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Titans Retire Steve McNair's No. 9 and Eddie George's No. 27 Jerseys

Eddie George and Steve McNair. Steve McNair and Eddie George.

Think of the Tennessee Titans, and two of their all-time greats come to mind because of their success on the field, their toughness and grit – and the impact they’ve made in the city of Nashville and beyond.

The Tennessee Titans retired Quarterback Steve McNair’s No. 9 jersey and running back Eddie George’s No. 27 jersey in a ceremony during halftime of the Sept. 15 home opener.

“Steve and Eddie will be forever linked as two of the driving forces for our team in the late 90’s and early 2000’s,” Titans controlling owner Amy Adams Strunk said. “They were the heart and soul of the team and each made the other a better player and ultimately led to a great deal of team success. Their statistics will forever live in our record books, but their play and sacrifice is what our fans will always remember. For that and all that they have done for our team, the number 9 and 27 will be retired with the all-time franchise greats.”

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Warren Moon

Warren Moon, the fourth leading passer in NFL history, played 10 years (1984-93) with the organization and holds the franchise records for passing yards (33,685) and touchdowns (196), while leading the Oilers to seven consecutive playoff appearances from 1987-93. Moon’s finest season came in 1990, throwing for 4,689 yards (363-for-584) and 33 touchdowns in only 15 games and becoming the third player in NFL history to produce consecutive 4,000-yard passing seasons. He earned AP NFL Offensive Player of the Year for his efforts and his third Pro Bowl berth. His jersey was retired in a halftime ceremony in Nashville on Oct. 1, 2006.

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Steve McNair

Steve McNair was the third overall draft pick in 1995 by the Houston Oilers, and he made the No.9 a special one during his career. McNair played from 1995-2005 with the Oilers/Titans. In 11 seasons with the Titans, McNair set team records and accumulated the most wins of any quarterback in Titans/Oilers history. McNair, who led Tennessee's famous drive that ended up a yard short of forcing overtime in Super Bowl XXXIV, also made a big impact in the Nashville community through the Steve McNair Foundation. He was selected as the 2005 Titans Walter Payton Award Winner, given to the team's Community Man of the Year. He was a four-time Pro Bowler, and he was co-MVP of the NFL with Colts quarterback Peyton Manning in 2003. McNair finished his career with 31,304 yards passing and 174 touchdowns.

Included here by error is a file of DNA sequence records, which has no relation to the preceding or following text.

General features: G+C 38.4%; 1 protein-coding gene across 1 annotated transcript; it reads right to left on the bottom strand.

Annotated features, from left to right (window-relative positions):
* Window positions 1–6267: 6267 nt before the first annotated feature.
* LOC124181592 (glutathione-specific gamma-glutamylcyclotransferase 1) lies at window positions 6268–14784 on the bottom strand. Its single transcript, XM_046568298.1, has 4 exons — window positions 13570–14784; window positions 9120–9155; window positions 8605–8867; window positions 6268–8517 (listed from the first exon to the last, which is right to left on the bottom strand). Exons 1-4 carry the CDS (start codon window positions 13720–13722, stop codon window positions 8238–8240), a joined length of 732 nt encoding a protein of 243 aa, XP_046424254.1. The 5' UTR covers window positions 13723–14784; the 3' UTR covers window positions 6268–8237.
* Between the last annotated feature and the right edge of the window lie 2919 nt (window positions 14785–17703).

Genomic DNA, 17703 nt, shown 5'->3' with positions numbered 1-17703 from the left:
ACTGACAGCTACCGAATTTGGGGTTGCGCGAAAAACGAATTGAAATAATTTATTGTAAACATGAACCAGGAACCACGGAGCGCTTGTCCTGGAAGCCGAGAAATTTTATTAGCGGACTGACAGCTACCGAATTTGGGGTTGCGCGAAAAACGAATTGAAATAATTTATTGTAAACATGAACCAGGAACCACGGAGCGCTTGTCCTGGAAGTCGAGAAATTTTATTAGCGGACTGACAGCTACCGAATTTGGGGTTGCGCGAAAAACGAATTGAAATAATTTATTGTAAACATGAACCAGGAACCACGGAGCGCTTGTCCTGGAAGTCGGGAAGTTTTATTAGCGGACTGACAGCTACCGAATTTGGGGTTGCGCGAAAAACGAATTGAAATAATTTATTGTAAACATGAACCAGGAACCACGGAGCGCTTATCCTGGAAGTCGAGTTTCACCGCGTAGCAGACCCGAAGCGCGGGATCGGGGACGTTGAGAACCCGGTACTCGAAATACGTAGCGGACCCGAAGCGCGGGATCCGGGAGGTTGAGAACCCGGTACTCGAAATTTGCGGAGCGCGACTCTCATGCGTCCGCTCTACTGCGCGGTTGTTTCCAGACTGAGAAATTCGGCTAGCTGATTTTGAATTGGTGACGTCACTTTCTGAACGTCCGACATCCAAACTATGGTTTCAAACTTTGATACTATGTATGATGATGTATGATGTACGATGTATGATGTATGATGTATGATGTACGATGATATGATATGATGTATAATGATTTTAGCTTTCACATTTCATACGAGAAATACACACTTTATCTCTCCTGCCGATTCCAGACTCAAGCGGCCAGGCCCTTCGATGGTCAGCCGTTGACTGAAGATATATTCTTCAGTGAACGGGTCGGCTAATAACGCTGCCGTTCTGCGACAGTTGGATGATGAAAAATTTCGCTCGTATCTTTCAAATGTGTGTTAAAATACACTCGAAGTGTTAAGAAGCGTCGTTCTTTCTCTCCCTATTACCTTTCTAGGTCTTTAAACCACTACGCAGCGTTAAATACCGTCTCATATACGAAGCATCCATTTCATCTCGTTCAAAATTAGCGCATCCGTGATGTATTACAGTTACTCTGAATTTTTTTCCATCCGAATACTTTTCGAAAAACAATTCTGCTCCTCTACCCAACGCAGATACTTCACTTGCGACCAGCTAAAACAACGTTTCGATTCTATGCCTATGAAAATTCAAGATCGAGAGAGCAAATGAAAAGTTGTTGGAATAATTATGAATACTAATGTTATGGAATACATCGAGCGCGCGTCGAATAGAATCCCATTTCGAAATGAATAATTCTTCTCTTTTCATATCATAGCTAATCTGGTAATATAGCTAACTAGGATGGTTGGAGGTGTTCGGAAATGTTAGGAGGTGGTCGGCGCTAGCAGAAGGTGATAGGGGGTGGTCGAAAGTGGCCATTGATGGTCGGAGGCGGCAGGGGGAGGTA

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Eddie George

A first-round pick by the Titans in 1996, Eddie George made the No. 27 legendary in Tennessee. George is the Titans/Oilers record holder for career rushing yards (10,009), ahead of Hall of Famer Earl Campbell (9,407). He finished his career with 10,441 yards. George is the only running back in NFL history to record 300 or more carries for eight consecutive seasons. He is the organization’s all-time scrimmage yards leader (12,153). During his playing days in Tennessee (1996-2003), George never missed a game – a span of 128 starts. He was a 1,000-yard rusher seven times, and a four-time Pro Bowler. George racked up 36 100-yard games, and the Titans recorded a 30-6 record in those games. George averaged 1,160 rushing yards per season during his nine-year NFL career. Among all players who have played six seasons, only six averaged more rushing yards per season: Barry Sanders (1,527), Jim Brown (1,368), Payton (1,287), Martin (1,282), LaDainian Tomlinson (1,244) and Emmitt Smith (1,224). George, Tomlinson and Eric Dickerson are the only three NFL running backs to rush for 1,200 or more yards in each of their first five NFL seasons.

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Earl Campbell